A procedure for using air quality data to estimate the mean value of the maximum concentration in a year-long sequence of lognormally distributed air pollutant concentrations has been described by Larsen. This procedure and analogous procedures for non-lognormal concentrations implicitly assume that air pollutant concentrations are independently and identically distributed. However, these concentrations often are highly correlated, and they exhibit systematic variations in response to seasonal and other factors. Thus, air pollutant concentrations are, in general, not independently and identically distributed but, rather, are generated by non-stationary, autocorrelated stochastic processes. In this paper it is shown that autocorrelation does not significantly affect the validity of the Larsen procedure. However, application of procedures, such as Larsen's, that assume stationarity to a non-stationary sequence of concentrations (i.e. a sequence that exhibits systematic seasonal or other variations) can produce seriously erroneous results. Two methods for using air quality data to estimate the distributional properties of maxima of non-stationary sequences of concentrations are illustrated. One method involves identifying a non-stationary stochastic process that explains the data and computing the probability distributions of maxima of sequences generated by this stochastic process. The other involves applying the Larsen procedure to a suitably selected subsequence of the data.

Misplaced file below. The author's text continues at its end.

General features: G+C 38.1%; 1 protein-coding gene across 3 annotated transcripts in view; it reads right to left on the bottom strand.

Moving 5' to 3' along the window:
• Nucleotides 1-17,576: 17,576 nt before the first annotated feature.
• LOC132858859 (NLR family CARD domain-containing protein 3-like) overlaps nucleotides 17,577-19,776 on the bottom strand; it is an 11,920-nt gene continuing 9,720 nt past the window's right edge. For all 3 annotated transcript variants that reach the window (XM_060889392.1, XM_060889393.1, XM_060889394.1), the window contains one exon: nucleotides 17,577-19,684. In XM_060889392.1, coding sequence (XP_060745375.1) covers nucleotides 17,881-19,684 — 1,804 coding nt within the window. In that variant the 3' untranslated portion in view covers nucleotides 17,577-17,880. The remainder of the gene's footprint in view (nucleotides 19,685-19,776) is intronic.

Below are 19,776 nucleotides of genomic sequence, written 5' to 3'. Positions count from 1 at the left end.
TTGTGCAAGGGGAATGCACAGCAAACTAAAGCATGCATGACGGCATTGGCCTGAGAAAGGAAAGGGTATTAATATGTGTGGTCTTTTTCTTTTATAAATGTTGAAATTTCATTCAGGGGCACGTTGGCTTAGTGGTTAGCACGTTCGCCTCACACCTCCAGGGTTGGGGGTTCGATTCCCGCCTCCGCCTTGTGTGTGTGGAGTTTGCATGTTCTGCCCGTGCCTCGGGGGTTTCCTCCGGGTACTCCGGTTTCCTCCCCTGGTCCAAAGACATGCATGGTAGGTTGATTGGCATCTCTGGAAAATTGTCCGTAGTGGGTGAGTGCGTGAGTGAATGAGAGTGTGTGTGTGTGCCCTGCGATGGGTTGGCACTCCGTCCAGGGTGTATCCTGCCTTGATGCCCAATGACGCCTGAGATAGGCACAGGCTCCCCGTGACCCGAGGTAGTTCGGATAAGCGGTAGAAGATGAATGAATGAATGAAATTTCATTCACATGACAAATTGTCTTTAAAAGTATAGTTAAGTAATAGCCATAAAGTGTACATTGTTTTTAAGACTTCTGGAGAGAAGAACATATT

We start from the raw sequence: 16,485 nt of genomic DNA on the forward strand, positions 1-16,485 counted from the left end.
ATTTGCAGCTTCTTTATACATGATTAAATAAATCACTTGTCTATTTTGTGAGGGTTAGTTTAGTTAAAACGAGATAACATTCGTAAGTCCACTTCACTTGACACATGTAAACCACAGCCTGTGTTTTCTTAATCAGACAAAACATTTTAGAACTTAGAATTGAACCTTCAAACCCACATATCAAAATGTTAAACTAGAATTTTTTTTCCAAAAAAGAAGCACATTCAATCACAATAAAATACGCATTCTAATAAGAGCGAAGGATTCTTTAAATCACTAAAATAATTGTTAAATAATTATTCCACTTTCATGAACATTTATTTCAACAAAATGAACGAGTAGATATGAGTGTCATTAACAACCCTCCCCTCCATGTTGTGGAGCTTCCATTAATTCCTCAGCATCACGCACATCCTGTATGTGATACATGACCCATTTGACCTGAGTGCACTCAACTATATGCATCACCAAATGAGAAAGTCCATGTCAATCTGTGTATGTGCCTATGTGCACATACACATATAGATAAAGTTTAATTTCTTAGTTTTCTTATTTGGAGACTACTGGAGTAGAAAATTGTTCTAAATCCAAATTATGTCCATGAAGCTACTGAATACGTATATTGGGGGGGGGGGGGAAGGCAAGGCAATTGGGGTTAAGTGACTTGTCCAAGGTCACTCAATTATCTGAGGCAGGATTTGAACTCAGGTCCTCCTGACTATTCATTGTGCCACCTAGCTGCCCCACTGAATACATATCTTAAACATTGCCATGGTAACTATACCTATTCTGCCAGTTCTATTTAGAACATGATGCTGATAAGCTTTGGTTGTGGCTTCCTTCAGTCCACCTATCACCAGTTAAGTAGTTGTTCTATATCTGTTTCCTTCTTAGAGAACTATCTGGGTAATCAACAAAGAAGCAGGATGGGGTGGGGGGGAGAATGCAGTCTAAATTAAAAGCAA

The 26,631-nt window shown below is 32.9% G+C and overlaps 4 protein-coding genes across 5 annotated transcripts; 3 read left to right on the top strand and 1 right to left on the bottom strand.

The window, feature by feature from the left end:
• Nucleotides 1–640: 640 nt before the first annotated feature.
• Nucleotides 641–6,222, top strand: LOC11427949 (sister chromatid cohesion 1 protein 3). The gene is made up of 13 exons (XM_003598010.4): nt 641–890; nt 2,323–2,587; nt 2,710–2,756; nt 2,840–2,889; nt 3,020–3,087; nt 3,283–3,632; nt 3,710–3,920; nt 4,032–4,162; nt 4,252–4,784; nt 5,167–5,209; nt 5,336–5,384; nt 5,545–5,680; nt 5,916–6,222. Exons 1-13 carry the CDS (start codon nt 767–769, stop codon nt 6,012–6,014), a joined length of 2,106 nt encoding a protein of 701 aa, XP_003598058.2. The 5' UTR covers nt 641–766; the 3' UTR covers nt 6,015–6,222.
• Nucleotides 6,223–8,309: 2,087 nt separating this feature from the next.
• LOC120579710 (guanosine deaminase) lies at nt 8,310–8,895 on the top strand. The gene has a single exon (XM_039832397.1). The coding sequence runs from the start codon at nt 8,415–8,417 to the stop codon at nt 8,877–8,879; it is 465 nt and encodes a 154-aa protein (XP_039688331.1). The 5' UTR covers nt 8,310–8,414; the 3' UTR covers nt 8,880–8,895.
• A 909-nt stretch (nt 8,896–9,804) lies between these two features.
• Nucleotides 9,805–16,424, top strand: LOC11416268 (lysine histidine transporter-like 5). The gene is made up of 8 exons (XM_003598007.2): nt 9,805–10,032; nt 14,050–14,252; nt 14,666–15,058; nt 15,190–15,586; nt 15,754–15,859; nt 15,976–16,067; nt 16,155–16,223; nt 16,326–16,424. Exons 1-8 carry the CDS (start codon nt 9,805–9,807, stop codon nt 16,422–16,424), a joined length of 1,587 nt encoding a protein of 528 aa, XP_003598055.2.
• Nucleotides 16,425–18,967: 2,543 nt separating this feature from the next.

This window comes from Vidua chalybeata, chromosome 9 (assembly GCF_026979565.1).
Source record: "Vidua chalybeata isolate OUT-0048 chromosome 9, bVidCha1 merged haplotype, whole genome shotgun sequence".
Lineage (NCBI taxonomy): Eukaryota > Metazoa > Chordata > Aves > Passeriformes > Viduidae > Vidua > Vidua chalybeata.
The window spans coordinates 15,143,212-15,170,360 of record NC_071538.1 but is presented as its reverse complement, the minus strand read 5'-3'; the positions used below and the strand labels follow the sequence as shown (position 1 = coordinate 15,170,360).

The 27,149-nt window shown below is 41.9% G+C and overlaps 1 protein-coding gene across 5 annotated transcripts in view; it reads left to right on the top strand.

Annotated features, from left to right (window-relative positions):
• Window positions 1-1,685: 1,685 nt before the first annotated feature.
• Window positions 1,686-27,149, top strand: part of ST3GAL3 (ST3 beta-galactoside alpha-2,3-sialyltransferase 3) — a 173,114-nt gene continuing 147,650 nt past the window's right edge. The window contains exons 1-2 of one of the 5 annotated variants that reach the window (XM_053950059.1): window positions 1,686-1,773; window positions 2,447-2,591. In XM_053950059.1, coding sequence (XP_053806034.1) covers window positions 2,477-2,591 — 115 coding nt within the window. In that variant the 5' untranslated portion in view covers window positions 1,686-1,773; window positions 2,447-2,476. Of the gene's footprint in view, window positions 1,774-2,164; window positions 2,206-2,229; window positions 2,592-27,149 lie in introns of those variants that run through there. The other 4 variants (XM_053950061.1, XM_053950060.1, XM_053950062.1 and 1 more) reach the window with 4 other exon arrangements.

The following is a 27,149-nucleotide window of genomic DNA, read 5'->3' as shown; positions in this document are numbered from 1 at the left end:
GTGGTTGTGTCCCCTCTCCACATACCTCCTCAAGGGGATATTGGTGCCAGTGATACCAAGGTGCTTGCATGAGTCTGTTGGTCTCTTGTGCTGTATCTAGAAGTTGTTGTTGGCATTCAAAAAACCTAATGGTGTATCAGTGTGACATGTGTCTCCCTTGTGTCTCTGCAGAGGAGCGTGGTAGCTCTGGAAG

ASJC Scopus subject areas
- Environmental Science(all)
- Earth and Planetary Sciences(all)